[ppml] Fw: US District Court, Oct 23rd

Scott Leibrand sleibrand at internap.com
Thu Oct 26 14:17:52 EDT 2006

Well put.  The other thing that this lawsuit could do (if the plaintiff 
prevails against ARIN) is put in place a precedent that IP addresses are 
property, thereby opening the door for companies to buy and sell IPs 
without regard to ARIN policies.  In the extreme, this could open the 
door wide open to market (re-)distribution of IPs, which is 
controversial to say the least.


Michael.Dillon at btradianz.com wrote:
>> Any news on what happened? 
> Some have asked me personally, "What on earth are
> you talking about?". If you were at the meeting
> then you know, and if you read the transcript
> of the meeting here (scroll down to MR. RYAN)
> http://www.arin.net/meetings/minutes/ARIN_XVIII/ppm1_transcript.html#anchor_1
> then you also know.
> Basically, ARIN counsel stated at the meeting 
> that the lawsuit where Kremen is suing ARIN, 
> would come before Judge Ware of the US District
> Court in San Jose on Oct 23rd. This happens to
> be the same judge who earlier ruled that Kremen
> was the rightful owner of the domain sex.com.
> In a nutshell, Kremen is claiming that he owns some
> IP addresses and that ARIN should give them to him
> right away with no formalities, which seems to imply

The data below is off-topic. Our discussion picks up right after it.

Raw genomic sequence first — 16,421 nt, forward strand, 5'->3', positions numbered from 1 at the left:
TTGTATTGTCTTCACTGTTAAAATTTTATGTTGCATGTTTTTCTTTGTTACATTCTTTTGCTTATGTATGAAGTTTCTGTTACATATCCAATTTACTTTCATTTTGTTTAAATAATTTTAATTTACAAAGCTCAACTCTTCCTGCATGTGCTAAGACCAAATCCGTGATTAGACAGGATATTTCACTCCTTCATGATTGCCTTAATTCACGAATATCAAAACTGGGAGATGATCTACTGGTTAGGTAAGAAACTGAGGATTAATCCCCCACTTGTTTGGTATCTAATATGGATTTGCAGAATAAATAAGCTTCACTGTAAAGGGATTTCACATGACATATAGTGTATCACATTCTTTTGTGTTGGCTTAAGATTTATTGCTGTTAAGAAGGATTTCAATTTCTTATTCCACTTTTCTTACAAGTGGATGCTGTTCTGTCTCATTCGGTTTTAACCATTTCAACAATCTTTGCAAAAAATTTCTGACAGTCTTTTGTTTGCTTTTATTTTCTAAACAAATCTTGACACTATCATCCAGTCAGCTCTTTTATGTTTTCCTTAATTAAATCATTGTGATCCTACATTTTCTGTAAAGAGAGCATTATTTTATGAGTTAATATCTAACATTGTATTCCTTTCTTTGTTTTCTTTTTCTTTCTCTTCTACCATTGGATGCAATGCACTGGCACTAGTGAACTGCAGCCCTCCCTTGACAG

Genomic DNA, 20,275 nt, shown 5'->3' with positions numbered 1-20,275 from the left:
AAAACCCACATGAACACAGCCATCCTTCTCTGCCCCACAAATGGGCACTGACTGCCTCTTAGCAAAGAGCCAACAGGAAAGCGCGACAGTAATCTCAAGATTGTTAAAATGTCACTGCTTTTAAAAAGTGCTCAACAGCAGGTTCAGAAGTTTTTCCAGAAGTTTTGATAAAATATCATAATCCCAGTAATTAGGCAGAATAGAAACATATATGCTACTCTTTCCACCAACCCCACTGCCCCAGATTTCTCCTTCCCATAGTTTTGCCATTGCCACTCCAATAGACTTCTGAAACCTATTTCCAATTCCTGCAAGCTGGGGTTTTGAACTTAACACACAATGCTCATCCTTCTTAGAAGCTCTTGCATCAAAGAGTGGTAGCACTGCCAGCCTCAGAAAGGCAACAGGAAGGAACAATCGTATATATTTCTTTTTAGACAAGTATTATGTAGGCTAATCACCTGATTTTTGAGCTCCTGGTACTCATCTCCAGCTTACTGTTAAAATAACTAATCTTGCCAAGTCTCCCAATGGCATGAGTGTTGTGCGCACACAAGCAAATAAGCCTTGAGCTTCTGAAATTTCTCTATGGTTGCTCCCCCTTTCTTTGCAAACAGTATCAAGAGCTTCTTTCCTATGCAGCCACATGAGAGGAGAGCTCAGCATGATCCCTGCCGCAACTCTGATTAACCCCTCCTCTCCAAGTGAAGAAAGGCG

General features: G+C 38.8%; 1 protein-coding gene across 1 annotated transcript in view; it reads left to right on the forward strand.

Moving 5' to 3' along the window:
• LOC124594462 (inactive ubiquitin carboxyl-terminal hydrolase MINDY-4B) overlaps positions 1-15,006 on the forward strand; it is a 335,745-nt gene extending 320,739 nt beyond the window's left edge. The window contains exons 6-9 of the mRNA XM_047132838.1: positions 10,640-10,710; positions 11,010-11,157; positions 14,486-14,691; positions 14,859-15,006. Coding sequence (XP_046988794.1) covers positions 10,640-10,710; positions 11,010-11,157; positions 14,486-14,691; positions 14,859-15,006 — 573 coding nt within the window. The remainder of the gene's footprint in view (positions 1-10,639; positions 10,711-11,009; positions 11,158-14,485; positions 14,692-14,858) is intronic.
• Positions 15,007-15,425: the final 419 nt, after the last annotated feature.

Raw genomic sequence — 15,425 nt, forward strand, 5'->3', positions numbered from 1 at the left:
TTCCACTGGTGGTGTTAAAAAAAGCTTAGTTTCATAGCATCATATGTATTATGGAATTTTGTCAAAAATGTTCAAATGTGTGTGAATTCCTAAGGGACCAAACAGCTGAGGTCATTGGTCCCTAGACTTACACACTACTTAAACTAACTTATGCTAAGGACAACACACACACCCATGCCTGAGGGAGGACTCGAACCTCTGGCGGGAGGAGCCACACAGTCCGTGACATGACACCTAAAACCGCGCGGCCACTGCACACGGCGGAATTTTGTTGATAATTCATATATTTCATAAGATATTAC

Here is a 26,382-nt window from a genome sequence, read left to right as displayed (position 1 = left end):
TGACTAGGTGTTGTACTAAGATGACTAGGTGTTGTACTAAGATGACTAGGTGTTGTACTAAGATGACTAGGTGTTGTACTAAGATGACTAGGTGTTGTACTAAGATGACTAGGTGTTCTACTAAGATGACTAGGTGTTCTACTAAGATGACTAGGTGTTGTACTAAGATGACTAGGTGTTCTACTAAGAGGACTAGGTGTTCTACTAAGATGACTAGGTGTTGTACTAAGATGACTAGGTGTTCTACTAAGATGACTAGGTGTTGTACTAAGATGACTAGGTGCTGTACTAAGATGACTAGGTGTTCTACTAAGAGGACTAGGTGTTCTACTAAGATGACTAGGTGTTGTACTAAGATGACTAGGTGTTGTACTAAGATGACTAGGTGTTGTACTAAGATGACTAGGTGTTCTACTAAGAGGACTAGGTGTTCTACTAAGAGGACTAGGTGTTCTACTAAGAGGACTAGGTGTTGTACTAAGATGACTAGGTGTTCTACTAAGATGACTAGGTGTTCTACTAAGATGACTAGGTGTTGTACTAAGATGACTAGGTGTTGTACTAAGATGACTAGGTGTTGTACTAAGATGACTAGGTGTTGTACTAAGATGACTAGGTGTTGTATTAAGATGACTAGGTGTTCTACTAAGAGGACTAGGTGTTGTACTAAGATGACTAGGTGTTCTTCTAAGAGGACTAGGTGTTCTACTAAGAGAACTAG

> that he doesn't have to comply with any of ARIN's
> policies and procedures. For instance, he has refused
> to sign a registration services agreement.
> The results of this are important, because it could
> undermine ARIN's fundamental democratic nature and
> serve as a precedent for US government regulation of
> stuff like ARIN does. After all, if a court can simply
> set aside ARIN's open processes and democratically-made 
> decisions in favor of someone who can afford to launch
> a lawsuit, then all of us are in a rather unstable
> position regarding our right to use the IP addresses
> that we have been allocated. It also raises doubts about
> an ISPs ability to withdraw assigned addresses when a
> customer ceases to be connected to their network.
> If ARIN's right to run things our own way is not
> recognized by the courts then the only way I can see
> to fix that is via new legislation which could well 
> lead to regulation.
> This is darned important stuff and I wish that someone
> was following it in the way that groklaw.net follows
> the SCO-IBM dispute.
> --Michael Dillon
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